Isomaltooligosaccharides (IMO) – from seed to Eureba

Isomaltooligosaccharides (IMO) are found naturally in many foods, but may also be added to some products as bulk and to give sweetness. IMO itself is a dietary fibre, but is sold as syrup or powder which also contains sugars and other energy-giving carbohydrates. Despite this, IMO may be of use in sugar reduction. Let’s learn more about IMO's path from the cassava root to sweetened fibres.

14 November 2019 • and

Isomaltooligosaccharides is a long and complicated name for dietary fibres found naturally in sourdough bread, soy sauce, miso and kombucha, but also extracted industrially from starch. We use isomaltooligosaccharides made from tapioca – starch from cassava. In this article, we will be following the isomaltooligosaccharides route from cassava to our sweetened fibres – Eureba.

Confusion about isomaltooligosaccharides (IMO)

Isomaltooligosaccharides – or IMO as it is often abbreviated – meet the EU’s definition of dietary fibre (see aside). By definition, IMO does not degrade during digestion, but reaches the large intestine largely unaffected.

Nevertheless, there are blog posts, popular science articles, and even scientific articles, which claim the opposite. How is it that?

This is mainly because the name is used incorrectly about products that certainly contain IMO, but also a lot of other non-fibre carbohydrates.

The proportion of other carbohydrates ranges from 10 up to 50 percent. It is this fraction that, during digestion, breaks down into glucose, which raises blood sugar and contributes calories, while the isomaltooligosaccharides pass unchanged.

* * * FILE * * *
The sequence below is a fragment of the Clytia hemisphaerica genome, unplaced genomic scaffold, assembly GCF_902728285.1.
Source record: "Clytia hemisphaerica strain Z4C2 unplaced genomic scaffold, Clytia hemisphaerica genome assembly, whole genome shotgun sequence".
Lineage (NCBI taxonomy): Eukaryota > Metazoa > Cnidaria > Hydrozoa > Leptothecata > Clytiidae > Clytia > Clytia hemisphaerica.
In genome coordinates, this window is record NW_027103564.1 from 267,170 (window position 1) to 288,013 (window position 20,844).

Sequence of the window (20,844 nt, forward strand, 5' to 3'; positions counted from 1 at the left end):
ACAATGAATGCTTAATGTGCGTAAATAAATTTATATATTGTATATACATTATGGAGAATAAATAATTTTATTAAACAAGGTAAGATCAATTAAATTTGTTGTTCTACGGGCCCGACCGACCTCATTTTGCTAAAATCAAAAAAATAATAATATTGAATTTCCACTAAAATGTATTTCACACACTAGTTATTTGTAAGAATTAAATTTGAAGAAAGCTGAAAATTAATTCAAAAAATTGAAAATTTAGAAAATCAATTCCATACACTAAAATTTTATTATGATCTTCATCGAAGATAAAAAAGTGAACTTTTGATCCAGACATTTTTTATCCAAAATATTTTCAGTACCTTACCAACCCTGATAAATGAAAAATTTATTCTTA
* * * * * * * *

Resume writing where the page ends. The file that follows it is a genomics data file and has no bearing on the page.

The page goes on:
We will return to these products at the end of this article. But let’s start from the beginning – with the cassava root, which is the source of IMO that we use in our sweetened fibres.


Cassava, also known as manioc and yuca, belongs to the euphorbias. It is a plant family consisting of about 4,000 herbs, shrubs and trees. They grow mainly in the warmest areas of the earth. There are only a handful of wild species in Northern Europe.

Cassava can grow up to five meters tall, and bloom with pink flowers.

But it is not the cassava’s flowers that are interesting, but its large, tuberous roots, which can weigh up to ten kilos. It is a staple food for millions of people – making cassava one of the world’s most important crops.

Today, cassava is the main staple food for 800 million people.

Cultivating cassava

Cassava is a tropical plant that thrives best when it is warm and sunny.

During May and June, cassava is planted by taking cuttings that are put down into the soil at an interval of half a meter.

If the plants get heat, sun and water, the roots can be harvested after 6-7 months. In colder or drier weather, it takes longer. From 10 to 12, up to 18 months.

Most often, the cassava roots is harvested by simply pulling them up by hand.

Preparation of cassava root

Cassava is toxic – like most euphorbias. One of its most infamous relatives is ricin – whose seeds are so toxic that a single one is enough to kill a human.

But cassava is not that toxic. One should, however, not eat the root as it is; it contains the two substances linamarin and linamarase which form prussic acid – hydrogen cyanide – in contact with each other.

Therefore, cassava is prepared by peeling and mashing it, so that the two substances come in contact with each other and form hydrogen cyanide. Then the water-soluble poison is leached out. In traditional preparation, liquid is squeezed out of the mash after being soaked in water for several hours. This is repeated several times. In industrial preparation, the mash is cooked instead. As an extra precaution, the pressed or cooked mash can also be heated to allow residues of hydrogen cyanide to evaporate.

Preparation of tapioca

The poison-free cassava mash can be used to produce manioc flour and tapioca.

Traditionally, manioc flour is made by dissolving the cassava mash in water and compressing it into tubes with small holes for water to seep out. The dry substance that remains in the tube is manioc flour.

Tapioca is produced from the water which is squeezed out of the tube. It contains a lot of starch. By heating up the liquid, water is allowed to evaporate, while the starch forms jelly-like lumps. It’s tapioca.